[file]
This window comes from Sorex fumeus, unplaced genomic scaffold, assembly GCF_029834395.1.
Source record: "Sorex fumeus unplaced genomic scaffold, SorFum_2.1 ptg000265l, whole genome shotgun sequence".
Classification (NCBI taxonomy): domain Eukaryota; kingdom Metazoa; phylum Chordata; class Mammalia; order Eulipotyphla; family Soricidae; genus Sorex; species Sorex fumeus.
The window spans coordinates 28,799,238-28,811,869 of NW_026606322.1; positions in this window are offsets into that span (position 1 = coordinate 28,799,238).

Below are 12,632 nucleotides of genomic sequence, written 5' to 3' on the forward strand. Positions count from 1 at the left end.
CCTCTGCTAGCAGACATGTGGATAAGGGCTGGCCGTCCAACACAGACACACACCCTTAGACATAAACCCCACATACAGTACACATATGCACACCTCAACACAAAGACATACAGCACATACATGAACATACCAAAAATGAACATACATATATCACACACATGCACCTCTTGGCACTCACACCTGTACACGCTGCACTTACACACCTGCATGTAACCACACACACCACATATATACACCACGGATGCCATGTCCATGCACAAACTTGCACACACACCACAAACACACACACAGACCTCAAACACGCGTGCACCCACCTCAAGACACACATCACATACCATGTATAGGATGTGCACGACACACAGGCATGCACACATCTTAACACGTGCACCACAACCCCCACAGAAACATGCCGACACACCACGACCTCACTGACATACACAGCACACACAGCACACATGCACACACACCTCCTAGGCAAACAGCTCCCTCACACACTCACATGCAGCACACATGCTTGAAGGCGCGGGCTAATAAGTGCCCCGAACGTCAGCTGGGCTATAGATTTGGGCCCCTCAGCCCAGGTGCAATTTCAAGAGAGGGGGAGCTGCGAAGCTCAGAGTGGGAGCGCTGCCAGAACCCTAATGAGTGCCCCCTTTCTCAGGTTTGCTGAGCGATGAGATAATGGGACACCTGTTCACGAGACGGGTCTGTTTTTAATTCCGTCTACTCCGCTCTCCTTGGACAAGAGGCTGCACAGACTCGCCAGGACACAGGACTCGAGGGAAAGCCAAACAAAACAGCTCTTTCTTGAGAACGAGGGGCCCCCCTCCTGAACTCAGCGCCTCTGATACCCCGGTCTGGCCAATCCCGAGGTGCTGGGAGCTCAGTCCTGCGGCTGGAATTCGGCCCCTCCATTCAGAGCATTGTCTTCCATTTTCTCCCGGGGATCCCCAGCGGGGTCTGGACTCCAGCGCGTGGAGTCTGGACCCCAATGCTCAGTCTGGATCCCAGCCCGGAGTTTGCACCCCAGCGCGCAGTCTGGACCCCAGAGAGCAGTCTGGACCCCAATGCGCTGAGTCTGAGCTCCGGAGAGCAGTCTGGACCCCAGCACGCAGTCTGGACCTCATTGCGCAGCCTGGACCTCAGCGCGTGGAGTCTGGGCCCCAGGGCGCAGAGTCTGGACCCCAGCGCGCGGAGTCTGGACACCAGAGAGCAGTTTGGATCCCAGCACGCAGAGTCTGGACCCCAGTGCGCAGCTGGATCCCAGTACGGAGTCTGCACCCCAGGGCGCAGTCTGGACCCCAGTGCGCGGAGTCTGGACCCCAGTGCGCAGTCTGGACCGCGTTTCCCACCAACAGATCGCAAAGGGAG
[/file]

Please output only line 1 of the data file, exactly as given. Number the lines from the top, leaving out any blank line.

This window comes from Sorex fumeus, unplaced genomic scaffold, assembly GCF_029834395.1.